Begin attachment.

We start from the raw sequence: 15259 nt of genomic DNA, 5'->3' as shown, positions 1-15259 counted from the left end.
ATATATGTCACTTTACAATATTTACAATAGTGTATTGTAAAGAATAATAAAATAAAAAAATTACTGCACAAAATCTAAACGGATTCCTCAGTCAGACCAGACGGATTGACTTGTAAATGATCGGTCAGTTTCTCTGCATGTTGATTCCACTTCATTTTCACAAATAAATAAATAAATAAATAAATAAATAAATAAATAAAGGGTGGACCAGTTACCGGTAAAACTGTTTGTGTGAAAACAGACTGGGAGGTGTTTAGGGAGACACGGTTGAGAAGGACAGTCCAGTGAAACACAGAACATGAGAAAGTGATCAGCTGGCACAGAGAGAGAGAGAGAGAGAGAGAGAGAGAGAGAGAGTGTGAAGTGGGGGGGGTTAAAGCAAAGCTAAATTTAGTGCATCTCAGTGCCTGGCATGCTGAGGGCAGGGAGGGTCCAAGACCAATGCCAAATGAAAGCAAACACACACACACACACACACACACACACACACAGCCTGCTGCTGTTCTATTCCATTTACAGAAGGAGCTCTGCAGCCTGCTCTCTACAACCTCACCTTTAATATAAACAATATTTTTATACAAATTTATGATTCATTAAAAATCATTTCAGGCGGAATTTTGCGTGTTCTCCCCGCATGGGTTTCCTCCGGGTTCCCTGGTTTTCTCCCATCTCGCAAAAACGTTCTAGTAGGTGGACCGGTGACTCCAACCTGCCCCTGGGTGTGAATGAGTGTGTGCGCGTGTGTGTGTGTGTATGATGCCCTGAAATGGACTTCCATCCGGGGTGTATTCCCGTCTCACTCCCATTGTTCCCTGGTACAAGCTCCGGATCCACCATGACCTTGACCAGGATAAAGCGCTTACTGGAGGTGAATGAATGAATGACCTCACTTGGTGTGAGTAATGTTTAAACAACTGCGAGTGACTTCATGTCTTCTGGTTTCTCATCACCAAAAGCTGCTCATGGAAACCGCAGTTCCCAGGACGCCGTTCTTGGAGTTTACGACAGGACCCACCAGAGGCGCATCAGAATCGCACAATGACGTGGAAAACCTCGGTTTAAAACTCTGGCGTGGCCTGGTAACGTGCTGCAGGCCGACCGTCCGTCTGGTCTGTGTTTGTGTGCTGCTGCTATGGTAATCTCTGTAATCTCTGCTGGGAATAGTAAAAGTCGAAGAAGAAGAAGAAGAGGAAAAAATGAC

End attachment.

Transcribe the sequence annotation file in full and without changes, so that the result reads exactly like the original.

We start from the raw sequence: 15259 nt of genomic DNA, 5'->3' as shown, positions 1-15259 counted from the left end.
ATATATGTCACTTTACAATATTTACAATAGTGTATTGTAAAGAATAATAAAATAAAAAAATTACTGCACAAAATCTAAACGGATTCCTCAGTCAGACCAGACGGATTGACTTGTAAATGATCGGTCAGTTTCTCTGCATGTTGATTCCACTTCATTTTCACAAATAAATAAATAAATAAATAAATAAATAAATAAATAAAGGGTGGACCAGTTACCGGTAAAACTGTTTGTGTGAAAACAGACTGGGAGGTGTTTAGGGAGACACGGTTGAGAAGGACAGTCCAGTGAAACACAGAACATGAGAAAGTGATCAGCTGGCACAGAGAGAGAGAGAGAGAGAGAGAGAGAGAGAGAGAGTGTGAAGTGGGGGGGGTTAAAGCAAAGCTAAATTTAGTGCATCTCAGTGCCTGGCATGCTGAGGGCAGGGAGGGTCCAAGACCAATGCCAAATGAAAGCAAACACACACACACACACACACACACACACACACAGCCTGCTGCTGTTCTATTCCATTTACAGAAGGAGCTCTGCAGCCTGCTCTCTACAACCTCACCTTTAATATAAACAATATTTTTATACAAATTTATGATTCATTAAAAATCATTTCAGGCGGAATTTTGCGTGTTCTCCCCGCATGGGTTTCCTCCGGGTTCCCTGGTTTTCTCCCATCTCGCAAAAACGTTCTAGTAGGTGGACCGGTGACTCCAACCTGCCCCTGGGTGTGAATGAGTGTGTGCGCGTGTGTGTGTGTGTATGATGCCCTGAAATGGACTTCCATCCGGGGTGTATTCCCGTCTCACTCCCATTGTTCCCTGGTACAAGCTCCGGATCCACCATGACCTTGACCAGGATAAAGCGCTTACTGGAGGTGAATGAATGAATGACCTCACTTGGTGTGAGTAATGTTTAAACAACTGCGAGTGACTTCATGTCTTCTGGTTTCTCATCACCAAAAGCTGCTCATGGAAACCGCAGTTCCCAGGACGCCGTTCTTGGAGTTTACGACAGGACCCACCAGAGGCGCATCAGAATCGCACAATGACGTGGAAAACCTCGGTTTAAAACTCTGGCGTGGCCTGGTAACGTGCTGCAGGCCGACCGTCCGTCTGGTCTGTGTTTGTGTGCTGCTGCTATGGTAATCTCTGTAATCTCTGCTGGGAATAGTAAAAGTCGAAGAAGAAGAAGAAGAGGAAAAAATGAC